Businessman seeks to grow after-school club for youths

Dungeon Boxing Club Coach Jose Cruz Ramos says he likes to get the team together for trips away from the gym. Recently, the team went to the movies together to see “Southpaw,” a movie about boxing, naturally. Pictured are (L-R) Jessie Macias, Ramos, AJ Ramos, Rigo Valdez, Erik Ruiz, Guillermo Reyes, Elijah Reyes and Leonel Ramos.

Photo courtesy of Jose Cruz Ramos
Dungeon Boxing Club Coach Jose Cruz Ramos says he likes to get the team together for trips away from the gym. Recently, the team went to the movies together to see “Southpaw,” a movie about boxing, naturally. Pictured are (L-R) Jessie Macias, Ramos, AJ Ramos, Rigo Valdez, Erik Ruiz, Guillermo Reyes, Elijah Reyes and Leonel Ramos.



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Dungeon Boxing Club boxers pose for a photo in their sparring forms. Pictured (L-R) are Sergio Reynoso, Erick Ruiz, Elijah Reyes, Guillermo Reyes and (in front) Rafa Martinez.

Most evenings Sunnyside’s Jose Cruz Ramos can be found out in his Jackson Avenue garage teaching local youths the finer points of boxing.

The general manager at Sunnyside’s Fastenal Company, Ramos spends three nights a week in his garage where rubber mats cover the concrete floor, and speed bags, heavy punching bags and weights line the walls, leaving barely enough space for sparring.

For the past three years, Ramos has served as the coach of the Dungeon Boxing Club. He works with up to eight young boxers, ages 7 to 22, but he says the demand to train more boxers is growing.

“I need more room,” he says.

Not only does the boxing coach want to expand his club membership, he would also like to expand the types of mentoring he can offer local youth.

“I have a dream that one day our city will have a facility where our children can go after school and get tutoring, train in boxing and be able to attend other programs,” Ramos said.

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Dungeon Boxing Club members Rafa Martinez and Elijah Reyes are regulars at Jose Cruz Ramos’ Sunnyside gym. Ramos is looking to expand the number of boys belonging to the club in the near future. “We are out growing my garage,” he said.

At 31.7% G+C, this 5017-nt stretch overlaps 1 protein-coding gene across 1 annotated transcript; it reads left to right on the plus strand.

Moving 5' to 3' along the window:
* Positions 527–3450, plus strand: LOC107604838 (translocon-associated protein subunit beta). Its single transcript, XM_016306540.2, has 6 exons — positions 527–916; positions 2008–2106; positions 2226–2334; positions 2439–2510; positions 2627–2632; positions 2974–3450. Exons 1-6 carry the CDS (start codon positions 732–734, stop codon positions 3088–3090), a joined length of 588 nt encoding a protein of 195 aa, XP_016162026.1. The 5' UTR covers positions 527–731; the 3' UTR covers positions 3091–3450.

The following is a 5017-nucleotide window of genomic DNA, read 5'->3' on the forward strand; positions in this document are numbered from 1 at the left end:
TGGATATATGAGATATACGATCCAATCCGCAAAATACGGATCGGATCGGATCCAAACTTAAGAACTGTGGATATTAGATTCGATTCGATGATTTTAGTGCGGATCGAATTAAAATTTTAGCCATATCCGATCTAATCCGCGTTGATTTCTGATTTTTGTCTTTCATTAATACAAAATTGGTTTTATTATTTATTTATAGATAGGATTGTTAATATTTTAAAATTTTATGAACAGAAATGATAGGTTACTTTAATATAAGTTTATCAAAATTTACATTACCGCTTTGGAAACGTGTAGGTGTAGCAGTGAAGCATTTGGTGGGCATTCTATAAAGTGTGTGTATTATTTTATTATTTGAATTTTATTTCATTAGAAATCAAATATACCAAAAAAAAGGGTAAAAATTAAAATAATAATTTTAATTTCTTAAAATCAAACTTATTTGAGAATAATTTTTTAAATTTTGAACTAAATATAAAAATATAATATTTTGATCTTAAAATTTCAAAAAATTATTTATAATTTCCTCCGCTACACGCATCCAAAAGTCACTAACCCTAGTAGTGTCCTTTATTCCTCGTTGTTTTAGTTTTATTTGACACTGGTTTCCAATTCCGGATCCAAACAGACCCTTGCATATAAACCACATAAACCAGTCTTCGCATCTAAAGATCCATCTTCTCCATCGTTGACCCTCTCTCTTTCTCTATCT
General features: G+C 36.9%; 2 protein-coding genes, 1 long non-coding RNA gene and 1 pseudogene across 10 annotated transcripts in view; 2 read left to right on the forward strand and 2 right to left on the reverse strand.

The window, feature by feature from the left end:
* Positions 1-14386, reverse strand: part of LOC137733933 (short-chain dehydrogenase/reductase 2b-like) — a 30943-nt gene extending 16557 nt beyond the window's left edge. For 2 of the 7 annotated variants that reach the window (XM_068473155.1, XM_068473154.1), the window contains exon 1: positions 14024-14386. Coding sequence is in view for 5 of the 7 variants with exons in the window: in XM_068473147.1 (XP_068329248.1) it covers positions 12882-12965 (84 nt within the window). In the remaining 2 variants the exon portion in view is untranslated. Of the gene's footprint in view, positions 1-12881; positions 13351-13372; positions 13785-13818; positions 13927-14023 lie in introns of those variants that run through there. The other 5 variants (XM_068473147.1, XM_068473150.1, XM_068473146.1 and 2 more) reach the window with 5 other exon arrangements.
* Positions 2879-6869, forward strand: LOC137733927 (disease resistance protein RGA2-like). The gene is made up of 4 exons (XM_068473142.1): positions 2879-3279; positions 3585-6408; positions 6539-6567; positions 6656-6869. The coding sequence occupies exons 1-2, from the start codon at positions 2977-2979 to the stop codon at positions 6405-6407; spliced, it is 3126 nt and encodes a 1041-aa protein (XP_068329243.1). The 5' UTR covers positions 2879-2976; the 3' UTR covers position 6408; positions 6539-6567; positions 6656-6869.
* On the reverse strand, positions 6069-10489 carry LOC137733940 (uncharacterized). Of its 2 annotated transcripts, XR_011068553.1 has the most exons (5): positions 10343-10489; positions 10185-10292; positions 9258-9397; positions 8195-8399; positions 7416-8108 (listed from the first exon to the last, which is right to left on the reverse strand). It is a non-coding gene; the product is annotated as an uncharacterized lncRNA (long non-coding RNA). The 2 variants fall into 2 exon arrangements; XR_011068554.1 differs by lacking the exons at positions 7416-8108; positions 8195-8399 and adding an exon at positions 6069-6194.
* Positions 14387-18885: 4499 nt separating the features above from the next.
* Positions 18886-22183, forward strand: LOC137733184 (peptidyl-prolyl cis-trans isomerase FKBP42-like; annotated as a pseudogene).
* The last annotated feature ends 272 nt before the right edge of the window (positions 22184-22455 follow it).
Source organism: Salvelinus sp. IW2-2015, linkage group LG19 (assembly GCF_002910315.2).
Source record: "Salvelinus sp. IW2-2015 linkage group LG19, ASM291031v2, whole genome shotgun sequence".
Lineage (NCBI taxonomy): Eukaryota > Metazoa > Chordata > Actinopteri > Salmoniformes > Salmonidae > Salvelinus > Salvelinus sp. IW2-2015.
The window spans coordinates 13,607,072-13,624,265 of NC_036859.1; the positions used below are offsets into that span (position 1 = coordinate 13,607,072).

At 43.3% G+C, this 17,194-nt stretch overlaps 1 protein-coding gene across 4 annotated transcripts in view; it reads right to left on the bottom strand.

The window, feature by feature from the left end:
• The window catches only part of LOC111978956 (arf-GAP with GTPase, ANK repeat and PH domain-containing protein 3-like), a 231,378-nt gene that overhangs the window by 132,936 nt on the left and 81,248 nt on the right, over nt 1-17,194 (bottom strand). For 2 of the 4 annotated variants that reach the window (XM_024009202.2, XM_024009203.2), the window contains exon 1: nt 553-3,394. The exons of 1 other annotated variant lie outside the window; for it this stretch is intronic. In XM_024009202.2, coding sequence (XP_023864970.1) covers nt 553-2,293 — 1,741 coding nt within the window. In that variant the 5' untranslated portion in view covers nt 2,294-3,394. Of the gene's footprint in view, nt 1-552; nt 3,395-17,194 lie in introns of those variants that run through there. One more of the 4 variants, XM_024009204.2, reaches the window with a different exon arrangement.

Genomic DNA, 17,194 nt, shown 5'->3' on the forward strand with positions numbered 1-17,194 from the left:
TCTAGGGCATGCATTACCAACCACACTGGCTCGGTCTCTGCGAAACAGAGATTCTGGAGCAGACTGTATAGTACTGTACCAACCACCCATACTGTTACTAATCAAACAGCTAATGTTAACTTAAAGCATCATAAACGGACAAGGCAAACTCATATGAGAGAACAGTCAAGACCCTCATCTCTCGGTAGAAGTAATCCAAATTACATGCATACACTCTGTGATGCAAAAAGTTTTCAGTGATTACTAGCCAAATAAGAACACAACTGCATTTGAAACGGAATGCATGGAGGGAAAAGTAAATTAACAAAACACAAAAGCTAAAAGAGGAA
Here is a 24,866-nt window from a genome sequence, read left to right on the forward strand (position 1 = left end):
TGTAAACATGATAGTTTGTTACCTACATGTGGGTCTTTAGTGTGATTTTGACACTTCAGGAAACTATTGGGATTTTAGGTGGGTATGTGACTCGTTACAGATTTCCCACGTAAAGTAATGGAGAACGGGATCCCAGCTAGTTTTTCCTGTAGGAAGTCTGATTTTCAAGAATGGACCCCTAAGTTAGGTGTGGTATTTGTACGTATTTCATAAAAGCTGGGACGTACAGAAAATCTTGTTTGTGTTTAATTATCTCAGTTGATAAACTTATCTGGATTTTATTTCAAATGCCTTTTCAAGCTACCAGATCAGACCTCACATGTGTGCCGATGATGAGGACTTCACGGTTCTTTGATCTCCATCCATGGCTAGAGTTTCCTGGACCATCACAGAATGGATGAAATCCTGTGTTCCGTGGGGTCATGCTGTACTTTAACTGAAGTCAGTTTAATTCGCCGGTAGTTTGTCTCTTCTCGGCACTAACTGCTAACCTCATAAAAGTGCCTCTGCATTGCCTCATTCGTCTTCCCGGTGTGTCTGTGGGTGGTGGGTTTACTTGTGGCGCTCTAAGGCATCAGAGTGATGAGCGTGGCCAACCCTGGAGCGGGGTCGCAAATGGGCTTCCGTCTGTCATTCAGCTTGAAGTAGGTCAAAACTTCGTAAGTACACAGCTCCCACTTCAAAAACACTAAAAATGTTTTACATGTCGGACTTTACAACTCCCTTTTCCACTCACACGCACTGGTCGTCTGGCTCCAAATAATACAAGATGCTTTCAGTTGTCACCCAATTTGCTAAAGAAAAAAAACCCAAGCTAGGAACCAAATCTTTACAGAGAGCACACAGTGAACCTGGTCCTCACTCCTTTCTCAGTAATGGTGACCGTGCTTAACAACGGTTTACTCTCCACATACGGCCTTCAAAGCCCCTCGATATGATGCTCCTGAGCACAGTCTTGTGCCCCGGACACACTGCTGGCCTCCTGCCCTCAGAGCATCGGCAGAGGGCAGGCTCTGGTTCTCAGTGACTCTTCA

This past week, he found himself talking to Sunnyside City Manager Don Day about the possibly of using the Sunnyside Community Center for Dungeon Boxing Club activities.

“I’m excited to see where those discussions will take me,” he said.

The young coach said through boxing he has been able to teach his athletes discipline and responsibility.

Ramos said he sees a huge lack of after-school programs available to the city’s youth.

“I envision a place where our children can go after school, get help with their homework, learn to box, learn to bake or learn to play the guitar,” Ramos said.

He said he already has volunteers who are committed to helping bring the vision to reality.

“I just want to create place where youth can be influenced to begin developing their natural talents,” Ramos said.

Ramos said as a boy growing up in Sunnyside, he learned to work hard from his father, but sometimes he did get into trouble.

“I want to help youth avoid trouble by giving them a place where they can learn to respect themselves and learn that other people care for them,” he said.

Ramos said his chose boxing as an avenue to work with youth simply because he’s a fan of the sport.

“I never played sports in school, but I have always been a big fan of boxing,” Ramos said.

So he began building his gym, thanks to donations from community members and members of his church. Ramos’ first students came to the makeshift gym having heard about the program by word of mouth.

“Now we get a lot of contacts via our Facebook page,” he added.

“We are generating a ton of interest,” he added.



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